3a. Introduce a requirement in the new laws that all Codes, Standards and any future Regulations must be modernised to ensure they:

  • Are based on independent contemporary science, and reflect community expectations.
  • Do not prescribe practices that are inconsistent with the objects, principles and duties outlined in the Act.
  • Develop processes that support compliance with these above requirements.

3b. Expedite development of regulations, making them mandatory and without exception or exemption, ensuring they:

  • Are based on independent contemporary science, reflect community expectations, and
  • Do not prescribe practices that are inconsistent with the objects, principles and duties outlined in the Act.

3c. Expedite introduction of a new bill following regulation development.

You can also choose to reiterate the following point under this heading:

3d. Ensure wildlife, such as kangaroos, waterbirds, and other species — like fish, which are also managed under other Victorian legislation — are protected without exemption or exception from the new laws.

4. An Independent Office of Animal Protection.

It is a conflict of interest for Agriculture Victoria to determine policy, inspect and prosecute animal cruelty offences when it is also tasked with the promotion of agricultural activities.

An Independent Office of Animal Protection as a separate statutory enforcement agency is needed to monitor and investigate matters impacting on animal welfare. This body would have the authority to recommend changes to policy and make decisions that are first and foremost in the interests of animals.

To ensure its ‘independence’ from vested interests, particularly from commercial agricultural interests, its reporting structure would not reside within the agriculture portfolio. Instead, it is suggested it sit in the Attorney General’s or Premier’s Department.

Key point to put in your own words:

4. Enable the establishment of an Independent Office of Animal Protection to monitor and investigate matters impacting on animal welfare, and be an Agency without conflict that recommends changes to policy and makes decisions that are first and foremost in the interests of animals.

5. Ban the use of cages and crates for pigs and chickens.

The new laws will continue to allow mother pigs to be locked up and grossly confined to farrowing crates, causing them extreme stress and depression and impacting the health and well-being of their babies. Read more about the impact of farrowing crates on mother pigs and piglets.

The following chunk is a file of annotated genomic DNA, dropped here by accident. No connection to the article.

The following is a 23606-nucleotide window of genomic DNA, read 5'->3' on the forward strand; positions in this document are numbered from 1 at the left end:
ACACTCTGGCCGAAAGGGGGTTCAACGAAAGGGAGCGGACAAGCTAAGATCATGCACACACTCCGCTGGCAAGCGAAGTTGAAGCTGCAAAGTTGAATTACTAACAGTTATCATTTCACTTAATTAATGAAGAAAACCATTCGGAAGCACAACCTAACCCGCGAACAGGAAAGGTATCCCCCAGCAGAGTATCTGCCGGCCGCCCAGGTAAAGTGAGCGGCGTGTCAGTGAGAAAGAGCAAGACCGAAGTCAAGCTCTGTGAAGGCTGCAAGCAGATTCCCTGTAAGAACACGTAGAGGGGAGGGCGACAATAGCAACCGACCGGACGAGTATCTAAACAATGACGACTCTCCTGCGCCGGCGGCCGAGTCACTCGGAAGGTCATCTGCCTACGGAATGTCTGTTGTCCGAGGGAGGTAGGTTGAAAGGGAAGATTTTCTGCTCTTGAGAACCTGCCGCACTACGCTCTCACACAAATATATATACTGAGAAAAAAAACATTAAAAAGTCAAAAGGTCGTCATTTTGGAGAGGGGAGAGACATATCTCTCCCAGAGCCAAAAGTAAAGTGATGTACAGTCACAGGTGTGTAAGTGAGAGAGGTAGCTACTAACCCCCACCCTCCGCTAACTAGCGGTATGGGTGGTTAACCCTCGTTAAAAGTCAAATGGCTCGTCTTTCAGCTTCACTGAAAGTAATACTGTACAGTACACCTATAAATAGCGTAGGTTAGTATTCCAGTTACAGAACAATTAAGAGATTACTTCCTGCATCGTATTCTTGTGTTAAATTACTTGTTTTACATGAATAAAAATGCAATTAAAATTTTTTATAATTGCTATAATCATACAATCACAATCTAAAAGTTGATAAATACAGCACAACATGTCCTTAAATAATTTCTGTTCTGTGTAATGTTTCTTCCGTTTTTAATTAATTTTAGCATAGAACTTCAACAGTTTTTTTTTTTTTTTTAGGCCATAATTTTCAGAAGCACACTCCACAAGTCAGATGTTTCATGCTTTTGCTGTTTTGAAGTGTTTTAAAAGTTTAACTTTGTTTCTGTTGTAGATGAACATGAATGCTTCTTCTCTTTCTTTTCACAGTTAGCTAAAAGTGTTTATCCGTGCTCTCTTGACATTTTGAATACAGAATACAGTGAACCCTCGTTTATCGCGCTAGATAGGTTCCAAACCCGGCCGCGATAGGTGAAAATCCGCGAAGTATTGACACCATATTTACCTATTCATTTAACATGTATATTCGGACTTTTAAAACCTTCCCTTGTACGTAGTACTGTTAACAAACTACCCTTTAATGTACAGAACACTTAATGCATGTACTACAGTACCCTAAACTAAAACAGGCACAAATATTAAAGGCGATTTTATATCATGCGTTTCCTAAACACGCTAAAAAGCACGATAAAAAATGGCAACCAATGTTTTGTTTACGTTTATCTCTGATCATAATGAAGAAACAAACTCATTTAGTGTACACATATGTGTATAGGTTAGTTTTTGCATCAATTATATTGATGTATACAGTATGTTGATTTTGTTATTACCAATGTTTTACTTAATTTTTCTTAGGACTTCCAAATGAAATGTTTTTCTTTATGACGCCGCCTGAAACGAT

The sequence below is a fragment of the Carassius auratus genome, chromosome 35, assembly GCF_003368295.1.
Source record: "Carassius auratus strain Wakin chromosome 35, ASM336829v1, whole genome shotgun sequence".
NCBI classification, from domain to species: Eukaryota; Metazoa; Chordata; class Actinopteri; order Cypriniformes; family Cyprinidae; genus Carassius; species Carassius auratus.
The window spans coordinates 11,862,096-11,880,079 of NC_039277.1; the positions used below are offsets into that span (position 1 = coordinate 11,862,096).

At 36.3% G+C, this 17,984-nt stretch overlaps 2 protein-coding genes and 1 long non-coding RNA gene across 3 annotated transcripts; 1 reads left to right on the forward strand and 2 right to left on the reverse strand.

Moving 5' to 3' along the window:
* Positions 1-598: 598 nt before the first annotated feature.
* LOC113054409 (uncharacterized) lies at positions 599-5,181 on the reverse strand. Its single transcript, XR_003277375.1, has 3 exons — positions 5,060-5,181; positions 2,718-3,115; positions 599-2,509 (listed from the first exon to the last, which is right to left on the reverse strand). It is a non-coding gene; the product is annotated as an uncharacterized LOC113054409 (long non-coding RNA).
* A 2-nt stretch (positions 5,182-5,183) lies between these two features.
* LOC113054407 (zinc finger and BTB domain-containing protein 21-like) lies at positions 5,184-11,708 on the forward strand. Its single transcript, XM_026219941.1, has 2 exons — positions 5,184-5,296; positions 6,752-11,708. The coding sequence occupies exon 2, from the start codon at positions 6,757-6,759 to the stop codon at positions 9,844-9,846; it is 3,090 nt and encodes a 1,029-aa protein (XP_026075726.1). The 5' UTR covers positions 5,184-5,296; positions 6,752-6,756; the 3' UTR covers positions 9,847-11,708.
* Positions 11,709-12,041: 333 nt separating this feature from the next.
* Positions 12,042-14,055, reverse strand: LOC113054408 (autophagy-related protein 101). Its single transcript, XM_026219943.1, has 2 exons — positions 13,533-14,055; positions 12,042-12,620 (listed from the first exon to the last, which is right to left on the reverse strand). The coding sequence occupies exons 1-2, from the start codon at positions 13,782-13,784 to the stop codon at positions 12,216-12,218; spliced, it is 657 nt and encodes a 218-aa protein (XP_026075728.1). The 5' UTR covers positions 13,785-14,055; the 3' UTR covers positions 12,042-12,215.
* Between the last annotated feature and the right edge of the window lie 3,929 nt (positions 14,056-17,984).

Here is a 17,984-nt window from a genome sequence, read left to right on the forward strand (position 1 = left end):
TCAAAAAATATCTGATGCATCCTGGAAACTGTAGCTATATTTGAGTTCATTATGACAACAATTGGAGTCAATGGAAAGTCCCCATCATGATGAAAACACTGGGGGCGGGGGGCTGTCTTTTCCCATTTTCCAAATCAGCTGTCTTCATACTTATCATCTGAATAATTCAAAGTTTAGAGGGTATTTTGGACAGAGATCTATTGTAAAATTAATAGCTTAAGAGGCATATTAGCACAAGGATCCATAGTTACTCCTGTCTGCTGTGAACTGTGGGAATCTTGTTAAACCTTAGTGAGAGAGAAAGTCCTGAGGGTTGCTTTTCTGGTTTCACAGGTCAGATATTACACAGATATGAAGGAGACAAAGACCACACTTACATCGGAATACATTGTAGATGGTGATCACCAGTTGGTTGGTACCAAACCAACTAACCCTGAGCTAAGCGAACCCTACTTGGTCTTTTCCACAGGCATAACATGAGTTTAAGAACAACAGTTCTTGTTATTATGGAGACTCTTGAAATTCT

Egg-laying hens will also continue to suffer under the draft laws which will still allow them to be confined in battery cages, with no access to the outdoors to stretch their wings or roam freely.

Key points to put in your submission:

5a. Ban the use of sow stalls and farrowing crates for mother pigs.

5b. Ban the use of cages for any poultry (battery cages, furnished cages) to enable farmed poultry to range.


Your guide to taking the survey

Below are survey questions available on the review website, starting with Question 6 (as the first 5 questions relate to your location and demographic information). We have selected a range of answers for the questions below that would reflect better outcomes for animals if adopted under the review of the Act, and suggest you choose the one you most agree with.

Q.6 Which three policies are you most concerned about, with 1 being the policy that concerns you most?

  • Animals covered by the new laws
  • Cruelty
  • Application of the new laws

Q7. Which three policies are the most important to you for improving animal care and protection in Victoria, with 1 being the most important?

  • Animals covered by the new laws
  • Recognising sentience
  • Application of the new laws

Q8. Which three policies will have the biggest impact on you, with 1 having the biggest impact?

  • Application of the new laws
  • Recognising sentience
  • Animals covered by the new laws

Thank you for being a voice for animals!

Thank you for taking the time to speak out for the animals who need us, and helping to create a kinder future for all animals in Victoria.